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our convictions, the disguised servants of our passions, can appear at a supreme moment.
"It would have been like going to pick up a nugget of a thousand pounds, or two or three times as much, for all I know. No trouble, no—"
"The petticoat's the trouble," Ricardo struck in.
He had resumed his noiseless, feline, oblique prowling, in which an observer would have detected a new character of excitement, such as a wild animal of the cat species, anxious to make a spring, might betray. Schomberg saw nothing. It would probably have cheered his drooping spirits; but in a general way he preferred not to look at Ricardo. Ricardo, however, with one of his slanting, gliding, restless glances, observed the bitter smile on Schomberg's bearded bps—the unmistakable smile of ruined hopes.
"You are a pretty unforgiving sort of chap," he said, stopping for a moment with an air of interest. "Hang me if I ever saw anybody look so disappointed! I bet you would send black plague to that island if you only knew how— eh, what? Plague too good for them? Ha, ha, ha!"
He bent down to stare at Schomberg who sat unstirring with stony eyes and set features, and apparently deaf to the rasping derision of that laughter so close to his red fleshy ear.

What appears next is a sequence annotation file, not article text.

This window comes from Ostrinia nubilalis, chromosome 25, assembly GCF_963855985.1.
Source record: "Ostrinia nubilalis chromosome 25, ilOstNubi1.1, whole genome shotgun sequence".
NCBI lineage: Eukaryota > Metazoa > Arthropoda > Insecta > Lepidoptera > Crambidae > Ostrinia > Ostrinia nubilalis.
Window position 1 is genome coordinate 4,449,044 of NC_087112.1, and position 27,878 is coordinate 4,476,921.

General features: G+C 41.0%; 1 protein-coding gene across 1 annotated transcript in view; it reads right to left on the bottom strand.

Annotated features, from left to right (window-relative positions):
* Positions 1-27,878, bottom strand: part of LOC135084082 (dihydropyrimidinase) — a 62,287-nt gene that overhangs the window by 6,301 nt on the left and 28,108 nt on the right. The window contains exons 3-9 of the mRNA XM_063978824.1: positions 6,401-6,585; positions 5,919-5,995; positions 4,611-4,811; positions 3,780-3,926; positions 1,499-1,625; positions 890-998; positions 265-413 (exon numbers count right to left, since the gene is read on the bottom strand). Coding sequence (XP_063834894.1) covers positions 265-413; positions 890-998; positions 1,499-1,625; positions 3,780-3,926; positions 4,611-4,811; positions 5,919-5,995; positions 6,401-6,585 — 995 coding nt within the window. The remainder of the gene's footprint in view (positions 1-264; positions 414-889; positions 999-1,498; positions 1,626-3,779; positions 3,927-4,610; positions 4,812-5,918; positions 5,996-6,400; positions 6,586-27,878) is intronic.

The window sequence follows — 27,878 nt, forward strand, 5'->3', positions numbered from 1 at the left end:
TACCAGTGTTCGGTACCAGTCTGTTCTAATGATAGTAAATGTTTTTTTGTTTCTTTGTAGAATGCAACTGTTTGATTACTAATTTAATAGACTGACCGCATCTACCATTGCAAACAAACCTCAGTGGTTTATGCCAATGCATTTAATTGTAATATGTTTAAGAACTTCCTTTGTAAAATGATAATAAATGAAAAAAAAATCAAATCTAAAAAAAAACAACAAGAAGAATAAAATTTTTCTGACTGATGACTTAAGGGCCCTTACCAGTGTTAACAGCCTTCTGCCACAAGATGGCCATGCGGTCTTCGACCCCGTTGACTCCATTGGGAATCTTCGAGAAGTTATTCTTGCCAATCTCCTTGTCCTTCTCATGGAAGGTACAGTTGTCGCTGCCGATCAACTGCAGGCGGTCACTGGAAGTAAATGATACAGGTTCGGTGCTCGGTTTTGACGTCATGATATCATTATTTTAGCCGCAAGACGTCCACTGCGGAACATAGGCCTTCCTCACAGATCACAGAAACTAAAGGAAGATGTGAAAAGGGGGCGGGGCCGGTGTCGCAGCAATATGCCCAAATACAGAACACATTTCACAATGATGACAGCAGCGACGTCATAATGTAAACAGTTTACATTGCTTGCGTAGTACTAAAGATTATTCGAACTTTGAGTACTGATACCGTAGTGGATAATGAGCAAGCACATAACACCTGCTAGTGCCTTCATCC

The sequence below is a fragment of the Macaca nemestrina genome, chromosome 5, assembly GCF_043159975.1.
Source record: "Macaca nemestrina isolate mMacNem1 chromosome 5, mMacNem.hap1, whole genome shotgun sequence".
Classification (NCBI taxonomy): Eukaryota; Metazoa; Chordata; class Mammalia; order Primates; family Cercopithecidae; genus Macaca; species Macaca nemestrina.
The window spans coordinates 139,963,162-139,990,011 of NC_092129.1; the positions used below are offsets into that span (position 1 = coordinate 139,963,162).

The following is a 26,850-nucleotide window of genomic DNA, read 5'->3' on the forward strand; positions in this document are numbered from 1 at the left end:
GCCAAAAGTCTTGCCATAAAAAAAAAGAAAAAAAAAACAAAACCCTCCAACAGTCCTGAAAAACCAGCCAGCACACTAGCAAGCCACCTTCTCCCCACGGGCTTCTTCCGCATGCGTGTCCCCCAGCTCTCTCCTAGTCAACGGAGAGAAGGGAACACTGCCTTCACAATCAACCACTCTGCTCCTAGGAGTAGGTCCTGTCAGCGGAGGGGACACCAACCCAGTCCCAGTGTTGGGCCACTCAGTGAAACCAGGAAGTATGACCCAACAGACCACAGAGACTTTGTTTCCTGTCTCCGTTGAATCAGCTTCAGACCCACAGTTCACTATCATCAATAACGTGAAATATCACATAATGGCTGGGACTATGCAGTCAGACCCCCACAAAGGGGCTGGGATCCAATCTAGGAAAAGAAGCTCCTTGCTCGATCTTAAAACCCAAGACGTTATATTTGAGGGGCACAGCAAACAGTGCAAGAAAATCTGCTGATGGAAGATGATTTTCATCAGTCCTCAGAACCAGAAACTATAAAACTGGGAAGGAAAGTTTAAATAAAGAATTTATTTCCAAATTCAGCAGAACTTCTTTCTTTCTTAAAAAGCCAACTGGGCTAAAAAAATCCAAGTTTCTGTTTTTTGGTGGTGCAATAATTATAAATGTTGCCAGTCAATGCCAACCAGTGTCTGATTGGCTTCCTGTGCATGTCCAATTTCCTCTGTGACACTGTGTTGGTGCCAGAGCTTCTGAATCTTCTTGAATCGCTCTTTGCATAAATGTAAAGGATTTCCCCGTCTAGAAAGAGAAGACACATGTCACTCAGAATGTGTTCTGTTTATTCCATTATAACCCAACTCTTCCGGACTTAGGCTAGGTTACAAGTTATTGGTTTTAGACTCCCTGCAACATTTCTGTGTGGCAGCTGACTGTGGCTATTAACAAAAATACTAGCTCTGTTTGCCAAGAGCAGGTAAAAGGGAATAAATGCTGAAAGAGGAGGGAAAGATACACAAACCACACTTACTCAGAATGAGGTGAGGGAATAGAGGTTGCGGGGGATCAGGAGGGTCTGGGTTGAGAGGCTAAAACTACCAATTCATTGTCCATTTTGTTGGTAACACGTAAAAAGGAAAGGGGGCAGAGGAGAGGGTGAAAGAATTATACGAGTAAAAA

"Black plague too good for them, ha, ha!" Ricardo pressed the point on the tormented hotel-keeper. Schomberg kept his eyes down obstinately.
"I don't wish any harm to the girl," he muttered.
"But she did bolt from you? A fair bilk? Corne!"
"Devil only knows what that villainous Swede had done to her—what he promised her, how he frightened her. She couldn't have cared for him, I know." Schomberg's vanity clung to the belief in some atrocious, extraordinary means of seduction employed by Heyst. "Look how he bewitched that poor Morrison," he murmured.
"Ah, Morrison—got all his money, what?"
"Yes—and his life."
"Terrible fellow, that Swedish baron! How is one to get at him?"
"Three against one! Are you shy? Do you want me to give you a letter of introduction?"
"You ought to look at yourself in a glass," Ricardo said quietly. "Dash me if you don't get a stroke of some kind presently. And this is the fellow who says women can do nothing! That one will do for you, unless you manage to forget her."
"I wish I could," Schomberg admitted earnestly. "And it's all the doing of that Swede. I don't get enough sleep, Mr. Ricardo. And then, to finish me off, you gentlemen turn up . . . as if I hadn't enough worry."